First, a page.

Lately, my dive crew and I have been getting chummier than ever, meeting more than once a dive to rehash dives and plan trips and whatnot. Of course what do I do best but to introduce my beloved divers to the wonders of the sea… seafood that is.

Or more specifically… Sashimi!

Now here’s the thing… everyone needs to be discerning when it comes to the raw fish craving. I’ve had one too many experiences where an ingested piece of sushi means a weekend glued to the toilet. Or when biting on a piece ofshake sashimi feels like licking a popsicle, you know it’s been sitting on the freezer longer than it should be kept fresh.

The downfall with a sushi addiction is the inevitable pains the wallet feels. Good sushi does not come cheap… Or so we thought.
Enter Nihonbashi Tei

Nihonbashi Tei is a Japanese joint in Makati by Pasay Rd. Its entrance is lit up like a karaoke studio which makes it impossible to miss. The interiors are nondescript, as if to insinuate that they don’t care about the ambiance as much as the food, but props for the staff because they always seem uppity scurrying around greeting diners and getting the orders.

The main indicators of good Japanese cuisine boil down to the following:
  • Menu: If they don’t have descriptions or English translations in the menu, they know you know what to order. If you don’t understand, they don’t really give a damn and you just have to ask the servers (who are all well versed in Nippongo)
  • Alcohol: Sake bottles line the top of the sushi bar, and their beer selection is quite extensive and cheap. Score.
  • Crowd: If you’re the only non-Japanese in the joint, it must be good.
So all three were achieved in Nihonbashi Tei. Since L was new to the place, and J only goes there to drink their cold beer (they’re open til 2a), I donned the menuist hat and ordered the goods:
Presenting: Shake (Salmon) Sashimi
First of all, their salmon or shake is so fresh and well marbled, it literally melts in your mouth. The cuts are quite substantial so you never feel scrimped on.

Speaking of scrimping, I think Nihon has a monopoly on Uni (sea urchin) because for P165, you get a heaping scoopful of fresh Uni that just glides smooth with creaminess sans the nasty stink which has been a staple at faux sushi spots.

When I was younger and Saisaki was the name for Jap cuisine, I started a love affair with Uni sushi which also died in Saisaki when I ate some rancid sea urchins which caused me to have a 10year hate affair with the brown stuff. When I started diving and found all these black prickly beauties underwater, I knew I was back in love, even going as far as to capture some urchins and dump them into a cooler for me to take home and crack open in my kitchen. My kitchen stank up. I will never attempt to procure my own Uni again.

They have a very wide selection of sashimi to choose from, they even have horse! Hotate (scallops) are also great to try.

I’m more of a purist when it comes to makis… but this never fails to make my happy:
Toro Spicy Maki
Leave it to the Japanese to move adjectives and nouns around… but it wont matter because this spicy roll is the ultimate indulgence to flavor. Chunky toro (fatty tuna) doused with spicy something (I’m guessing sriracha) rolled up in rice and topped with more toro plus tempura bits equals one fat flavor bite.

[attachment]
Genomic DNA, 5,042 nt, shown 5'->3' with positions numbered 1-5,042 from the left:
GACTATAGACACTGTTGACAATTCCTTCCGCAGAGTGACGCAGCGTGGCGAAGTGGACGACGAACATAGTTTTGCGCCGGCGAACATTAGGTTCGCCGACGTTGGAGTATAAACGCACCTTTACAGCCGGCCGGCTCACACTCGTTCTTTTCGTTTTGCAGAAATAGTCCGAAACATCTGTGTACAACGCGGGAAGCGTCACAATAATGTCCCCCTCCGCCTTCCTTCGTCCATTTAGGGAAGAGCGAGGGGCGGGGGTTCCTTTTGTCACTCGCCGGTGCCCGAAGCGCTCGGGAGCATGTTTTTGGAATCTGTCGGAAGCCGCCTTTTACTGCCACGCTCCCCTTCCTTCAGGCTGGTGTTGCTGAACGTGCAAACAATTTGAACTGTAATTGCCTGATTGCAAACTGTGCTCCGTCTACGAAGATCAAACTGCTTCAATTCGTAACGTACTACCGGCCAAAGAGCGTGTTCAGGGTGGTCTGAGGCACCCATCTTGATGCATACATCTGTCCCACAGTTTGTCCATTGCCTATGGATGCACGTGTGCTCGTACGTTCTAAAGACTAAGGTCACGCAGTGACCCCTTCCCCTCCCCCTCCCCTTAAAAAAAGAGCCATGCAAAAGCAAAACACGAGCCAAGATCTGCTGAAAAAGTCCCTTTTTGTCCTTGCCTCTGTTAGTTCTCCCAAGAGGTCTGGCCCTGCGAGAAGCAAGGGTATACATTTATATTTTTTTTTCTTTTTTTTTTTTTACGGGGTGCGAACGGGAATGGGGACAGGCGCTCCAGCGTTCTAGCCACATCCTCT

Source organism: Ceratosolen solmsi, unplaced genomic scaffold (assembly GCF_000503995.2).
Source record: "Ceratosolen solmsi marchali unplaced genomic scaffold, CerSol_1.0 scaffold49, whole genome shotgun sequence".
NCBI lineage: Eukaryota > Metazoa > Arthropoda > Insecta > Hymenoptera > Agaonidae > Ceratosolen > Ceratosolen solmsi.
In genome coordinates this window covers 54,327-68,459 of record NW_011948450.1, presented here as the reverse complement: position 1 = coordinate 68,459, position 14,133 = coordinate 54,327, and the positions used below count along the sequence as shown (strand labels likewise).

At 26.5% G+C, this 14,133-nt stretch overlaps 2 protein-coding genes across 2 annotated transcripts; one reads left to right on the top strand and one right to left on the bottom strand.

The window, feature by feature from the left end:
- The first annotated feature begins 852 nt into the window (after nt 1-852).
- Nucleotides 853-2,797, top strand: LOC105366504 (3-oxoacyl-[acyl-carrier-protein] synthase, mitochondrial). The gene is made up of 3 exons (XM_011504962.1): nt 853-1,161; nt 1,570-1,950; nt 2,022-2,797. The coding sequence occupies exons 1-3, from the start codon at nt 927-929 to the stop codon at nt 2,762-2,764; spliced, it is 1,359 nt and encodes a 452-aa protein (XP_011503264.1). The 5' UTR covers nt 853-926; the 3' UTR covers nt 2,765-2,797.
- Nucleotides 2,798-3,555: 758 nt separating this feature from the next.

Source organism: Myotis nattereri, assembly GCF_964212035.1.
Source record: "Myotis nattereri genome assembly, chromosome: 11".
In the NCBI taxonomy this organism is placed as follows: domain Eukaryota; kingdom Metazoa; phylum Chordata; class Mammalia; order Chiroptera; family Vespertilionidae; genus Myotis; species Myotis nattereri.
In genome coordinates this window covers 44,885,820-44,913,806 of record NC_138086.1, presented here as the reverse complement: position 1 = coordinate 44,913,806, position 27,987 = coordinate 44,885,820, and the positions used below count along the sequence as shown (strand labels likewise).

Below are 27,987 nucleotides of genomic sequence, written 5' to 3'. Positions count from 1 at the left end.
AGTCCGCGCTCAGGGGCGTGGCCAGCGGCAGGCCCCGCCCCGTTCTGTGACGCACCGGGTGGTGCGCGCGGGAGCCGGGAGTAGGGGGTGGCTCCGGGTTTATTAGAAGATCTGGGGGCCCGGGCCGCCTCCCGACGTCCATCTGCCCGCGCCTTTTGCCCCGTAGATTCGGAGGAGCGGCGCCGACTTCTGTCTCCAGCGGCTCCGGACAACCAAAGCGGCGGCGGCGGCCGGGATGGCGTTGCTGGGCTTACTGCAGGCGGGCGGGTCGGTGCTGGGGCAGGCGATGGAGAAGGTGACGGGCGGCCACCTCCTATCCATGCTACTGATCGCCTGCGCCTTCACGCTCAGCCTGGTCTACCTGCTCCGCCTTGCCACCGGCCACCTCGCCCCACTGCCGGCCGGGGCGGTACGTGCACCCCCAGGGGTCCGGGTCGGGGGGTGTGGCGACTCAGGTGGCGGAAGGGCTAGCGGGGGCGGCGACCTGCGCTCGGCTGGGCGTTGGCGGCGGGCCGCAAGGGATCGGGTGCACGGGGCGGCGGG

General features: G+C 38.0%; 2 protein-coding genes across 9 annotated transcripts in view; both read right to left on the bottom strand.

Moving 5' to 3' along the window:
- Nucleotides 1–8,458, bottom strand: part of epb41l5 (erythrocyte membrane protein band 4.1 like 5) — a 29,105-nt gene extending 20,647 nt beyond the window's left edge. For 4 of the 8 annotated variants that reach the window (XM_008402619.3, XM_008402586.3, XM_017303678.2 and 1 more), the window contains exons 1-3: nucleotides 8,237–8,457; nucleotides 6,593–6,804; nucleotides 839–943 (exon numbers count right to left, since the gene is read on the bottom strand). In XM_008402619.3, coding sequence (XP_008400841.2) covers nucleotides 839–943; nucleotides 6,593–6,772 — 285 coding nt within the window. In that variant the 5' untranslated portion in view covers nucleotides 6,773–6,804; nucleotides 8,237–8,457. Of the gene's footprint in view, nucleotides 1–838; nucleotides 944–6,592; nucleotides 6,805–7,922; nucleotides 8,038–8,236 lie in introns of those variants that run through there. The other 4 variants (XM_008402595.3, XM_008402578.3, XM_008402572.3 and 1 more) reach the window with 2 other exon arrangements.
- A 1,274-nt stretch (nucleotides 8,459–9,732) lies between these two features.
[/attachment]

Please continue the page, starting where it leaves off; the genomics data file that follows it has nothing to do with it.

Asari Butter Clams

J and L were both skeptical at my next order, but again Nihonbashi Tei has converted their food hesitation into jubilation: I don’t remember how much this dish was, but if you divide that amount by the clam count I’m positive it will have a 2:1 ratio or somewhere in the vicinity, because this is a big dish! Clams have a tendency to smell, well, clammy. The presence of butter and asari (whatever that is) and secret sauce + scallions makes for some tasty finger food. You must use your bare hands because you need to use the shell to scoop out the sauce on the bottom of the dish to heighten the flavor experience. It’s as if lemon butter and seafood stock were reduced in some very good sake. Am I close?

Now there were other orders, such as Ramen and Katsu Kare, but I always enjoy the classics:
Just look at the heaping serving of green tea noodles in their Cha Soba. It could feed three carb hungry fools such as us and still leave room for taste tests. The best part about the soba is the sauce, with a little condiment tray with the usual quail egg, nori, scallions and wasabi to personalize the taste profile of the dipping sauce. When the soba is swirled around in the sauce for a while, the flavor intensifies leaving the soba more enjoyable.

And their Gyoza. Ahh…. Usually i like my dishes wrapped in wanton to hold thru a chopstick experience, but these dumplings are so delicate you have to be careful not to clamp them too hard or the filling might pop out. But whatever lightness they have in composition, pales in comparison to the complexity of the flavors found in the complementing lettuce, pork and bits of tiny veggies. Their sauce, I believe, plays a big factor, but melt in your mouth comes to mind every time.

I’ve stopped going to other Japanese places because it’s just not worth it. The high-end ones such as Sugi are still special places, but I can get the same quality sushi at Nihonbashi Tei for peanuts compared to their prices. And Teriyaki Boy, Misato, and all the other Japanese chains with their econopricing are getting a run for their money, because Nihon serves up Grade A seafood at the same prices.

And their servings are bigger.
And the head server is even Japanese.
And they are open til 2am
And they don’t use celebrity pseudo-names for their rolls
And they’re just authentic.

Eat your hearts out.

After I brought dive-ys there, J has been back at least twice, ordering the Toro Spicy Maki. My my, how influential my stomach has become.

Nihonbashi Tei 
Pasay Road cor. Amorsolo St.
Makati City
+632 818 8893